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Books I Have Found Useful and Interesting

As I said a couple of weeks ago, I am putting up a page that is a list of various books I have read over the last few years in my search for information or education about something related to genealogy and my family lines.  The page is called Pat’s Book List and you can find it here.  This post is a brief introduction to my list.

I have thought about making a list of useful resources, websites, or genealogy and reference books that I use but decided to start that I would make a list of the books about an aspect of history and the fiction that have felt educational to me.  I often look for a book to help fill in some of the context of a person or line I am researching.

Several of the books on my list were written by journalists who were interested in a topic for one reason or another.  These are difficult to categorize as non-fiction or fiction, being based in historical materials but often extended to imagined conversations.  Some of the other books are straightforward fiction but I think are based in enough reality to be helpful in providing some picture of what a situation might have been like.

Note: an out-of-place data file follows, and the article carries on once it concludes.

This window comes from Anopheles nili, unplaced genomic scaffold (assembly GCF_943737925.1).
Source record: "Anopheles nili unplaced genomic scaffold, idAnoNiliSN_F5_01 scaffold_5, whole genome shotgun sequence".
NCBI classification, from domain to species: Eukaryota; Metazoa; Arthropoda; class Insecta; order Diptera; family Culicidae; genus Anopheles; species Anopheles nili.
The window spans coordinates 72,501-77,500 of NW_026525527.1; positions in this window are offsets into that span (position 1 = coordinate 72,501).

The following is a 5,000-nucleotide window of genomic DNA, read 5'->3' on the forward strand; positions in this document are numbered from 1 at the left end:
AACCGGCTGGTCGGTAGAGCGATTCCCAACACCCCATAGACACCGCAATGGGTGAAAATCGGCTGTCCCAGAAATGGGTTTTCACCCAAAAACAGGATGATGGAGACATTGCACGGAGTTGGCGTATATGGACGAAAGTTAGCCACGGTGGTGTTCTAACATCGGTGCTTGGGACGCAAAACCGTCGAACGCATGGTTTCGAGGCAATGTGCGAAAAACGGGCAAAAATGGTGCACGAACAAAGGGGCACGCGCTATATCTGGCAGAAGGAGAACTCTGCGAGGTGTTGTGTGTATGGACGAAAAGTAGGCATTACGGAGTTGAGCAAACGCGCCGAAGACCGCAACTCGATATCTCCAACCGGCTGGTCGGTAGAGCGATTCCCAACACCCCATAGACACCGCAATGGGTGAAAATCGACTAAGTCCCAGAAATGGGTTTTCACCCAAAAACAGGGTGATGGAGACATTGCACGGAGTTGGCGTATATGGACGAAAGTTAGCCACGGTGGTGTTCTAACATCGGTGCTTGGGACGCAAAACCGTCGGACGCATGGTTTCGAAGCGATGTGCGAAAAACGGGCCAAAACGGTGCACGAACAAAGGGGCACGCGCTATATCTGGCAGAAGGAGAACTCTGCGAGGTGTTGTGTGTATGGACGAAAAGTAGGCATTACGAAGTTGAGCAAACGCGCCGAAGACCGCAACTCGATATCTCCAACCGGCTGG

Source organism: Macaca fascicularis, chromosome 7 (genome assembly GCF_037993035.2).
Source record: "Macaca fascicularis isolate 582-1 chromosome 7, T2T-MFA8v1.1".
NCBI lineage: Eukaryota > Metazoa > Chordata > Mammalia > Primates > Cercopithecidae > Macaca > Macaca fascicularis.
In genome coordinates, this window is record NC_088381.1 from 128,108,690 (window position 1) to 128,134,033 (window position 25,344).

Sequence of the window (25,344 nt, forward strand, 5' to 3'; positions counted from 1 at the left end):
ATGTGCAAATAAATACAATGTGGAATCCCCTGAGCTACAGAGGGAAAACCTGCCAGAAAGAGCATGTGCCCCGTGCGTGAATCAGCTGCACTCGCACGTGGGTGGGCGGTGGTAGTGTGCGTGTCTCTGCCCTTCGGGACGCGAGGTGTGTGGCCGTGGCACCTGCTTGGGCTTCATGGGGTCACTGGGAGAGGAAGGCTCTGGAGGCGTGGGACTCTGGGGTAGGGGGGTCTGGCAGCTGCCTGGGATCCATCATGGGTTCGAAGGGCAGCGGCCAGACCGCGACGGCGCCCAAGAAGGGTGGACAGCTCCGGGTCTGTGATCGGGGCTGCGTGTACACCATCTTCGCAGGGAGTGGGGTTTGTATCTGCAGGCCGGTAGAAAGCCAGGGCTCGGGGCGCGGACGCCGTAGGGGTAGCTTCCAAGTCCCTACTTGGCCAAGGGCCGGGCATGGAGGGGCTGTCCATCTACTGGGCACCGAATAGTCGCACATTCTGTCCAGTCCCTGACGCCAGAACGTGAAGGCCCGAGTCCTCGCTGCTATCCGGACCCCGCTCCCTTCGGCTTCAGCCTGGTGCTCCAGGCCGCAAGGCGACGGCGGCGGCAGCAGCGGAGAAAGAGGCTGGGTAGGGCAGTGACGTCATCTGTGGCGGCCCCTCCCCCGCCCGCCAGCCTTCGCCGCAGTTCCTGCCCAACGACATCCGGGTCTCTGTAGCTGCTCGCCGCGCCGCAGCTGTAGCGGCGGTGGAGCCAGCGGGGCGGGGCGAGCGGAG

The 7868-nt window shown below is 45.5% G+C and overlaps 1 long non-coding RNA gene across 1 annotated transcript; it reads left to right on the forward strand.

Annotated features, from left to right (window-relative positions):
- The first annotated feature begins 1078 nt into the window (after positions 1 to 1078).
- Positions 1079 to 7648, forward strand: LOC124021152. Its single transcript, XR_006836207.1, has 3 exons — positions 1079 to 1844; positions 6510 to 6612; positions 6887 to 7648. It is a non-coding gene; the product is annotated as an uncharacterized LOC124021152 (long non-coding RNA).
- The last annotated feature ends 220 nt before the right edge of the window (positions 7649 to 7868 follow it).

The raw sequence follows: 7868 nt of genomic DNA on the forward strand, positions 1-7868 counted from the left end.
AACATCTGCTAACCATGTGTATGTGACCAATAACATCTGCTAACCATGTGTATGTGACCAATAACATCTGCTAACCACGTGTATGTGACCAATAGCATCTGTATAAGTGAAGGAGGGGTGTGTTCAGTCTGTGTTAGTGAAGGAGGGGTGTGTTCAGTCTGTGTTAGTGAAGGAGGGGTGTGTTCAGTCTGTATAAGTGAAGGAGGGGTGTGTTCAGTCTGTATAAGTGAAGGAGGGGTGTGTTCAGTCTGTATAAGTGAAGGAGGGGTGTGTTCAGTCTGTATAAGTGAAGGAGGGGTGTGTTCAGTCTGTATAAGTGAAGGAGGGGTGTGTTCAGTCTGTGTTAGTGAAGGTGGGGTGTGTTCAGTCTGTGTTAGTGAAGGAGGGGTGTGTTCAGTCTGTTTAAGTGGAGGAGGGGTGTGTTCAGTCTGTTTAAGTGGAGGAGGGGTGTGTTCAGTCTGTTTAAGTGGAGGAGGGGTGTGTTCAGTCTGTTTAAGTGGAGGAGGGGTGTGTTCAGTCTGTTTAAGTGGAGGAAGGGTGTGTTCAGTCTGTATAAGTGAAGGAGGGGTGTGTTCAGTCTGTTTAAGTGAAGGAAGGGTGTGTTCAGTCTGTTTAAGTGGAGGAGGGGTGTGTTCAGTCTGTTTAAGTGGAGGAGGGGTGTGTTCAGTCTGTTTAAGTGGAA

I know that there are at least a couple of books I have left off this list, so I will be updating it periodically.  If you have any suggestions about something I should read, or have comments about any of the books already on the list, please leave me a comment.  Here’s to summer reading!

Posted in Miscellaneous

July Genealogy To-Do List

Fireworks on the Charles River

Fireworks on the Charles River By Pablo Valerio (Own work) [CC BY 3.0 (http://creativecommons.org/licenses/by/3.0)], via Wikimedia Commons